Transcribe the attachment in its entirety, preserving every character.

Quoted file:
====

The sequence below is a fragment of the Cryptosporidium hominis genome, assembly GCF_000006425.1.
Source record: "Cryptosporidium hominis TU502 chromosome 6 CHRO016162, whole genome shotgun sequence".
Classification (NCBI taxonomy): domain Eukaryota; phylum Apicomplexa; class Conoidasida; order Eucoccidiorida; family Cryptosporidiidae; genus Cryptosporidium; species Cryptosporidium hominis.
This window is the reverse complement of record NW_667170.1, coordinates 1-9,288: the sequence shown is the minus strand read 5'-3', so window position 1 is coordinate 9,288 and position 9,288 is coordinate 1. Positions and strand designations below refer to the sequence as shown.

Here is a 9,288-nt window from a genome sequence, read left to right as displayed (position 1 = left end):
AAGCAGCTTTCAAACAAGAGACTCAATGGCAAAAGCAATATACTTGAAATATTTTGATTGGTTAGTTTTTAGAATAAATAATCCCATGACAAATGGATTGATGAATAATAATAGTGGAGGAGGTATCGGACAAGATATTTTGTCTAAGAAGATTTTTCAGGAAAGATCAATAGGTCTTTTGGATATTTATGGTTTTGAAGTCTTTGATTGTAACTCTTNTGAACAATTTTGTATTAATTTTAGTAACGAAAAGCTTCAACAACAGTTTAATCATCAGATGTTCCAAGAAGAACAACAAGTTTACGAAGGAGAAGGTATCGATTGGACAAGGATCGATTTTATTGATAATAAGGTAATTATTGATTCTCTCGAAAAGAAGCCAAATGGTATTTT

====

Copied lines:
The sequence below is a fragment of the Cryptosporidium hominis genome, assembly GCF_000006425.1.
Source record: "Cryptosporidium hominis TU502 chromosome 6 CHRO016162, whole genome shotgun sequence".
Classification (NCBI taxonomy): domain Eukaryota; phylum Apicomplexa; class Conoidasida; order Eucoccidiorida; family Cryptosporidiidae; genus Cryptosporidium; species Cryptosporidium hominis.
This window is the reverse complement of record NW_667170.1, coordinates 1-9,288: the sequence shown is the minus strand read 5'-3', so window position 1 is coordinate 9,288 and position 9,288 is coordinate 1. Positions and strand designations below refer to the sequence as shown.

Here is a 9,288-nt window from a genome sequence, read left to right as displayed (position 1 = left end):
AAGCAGCTTTCAAACAAGAGACTCAATGGCAAAAGCAATATACTTGAAATATTTTGATTGGTTAGTTTTTAGAATAAATAATCCCATGACAAATGGATTGATGAATAATAATAGTGGAGGAGGTATCGGACAAGATATTTTGTCTAAGAAGATTTTTCAGGAAAGATCAATAGGTCTTTTGGATATTTATGGTTTTGAAGTCTTTGATTGTAACTCTTNTGAACAATTTTGTATTAATTTTAGTAACGAAAAGCTTCAACAACAGTTTAATCATCAGATGTTCCAAGAAGAACAACAAGTTTACGAAGGAGAAGGTATCGATTGGACAAGGATCGATTTTATTGATAATAAGGTAATTATTGATTCTCTCGAAAAGAAGCCAAATGGTATTTT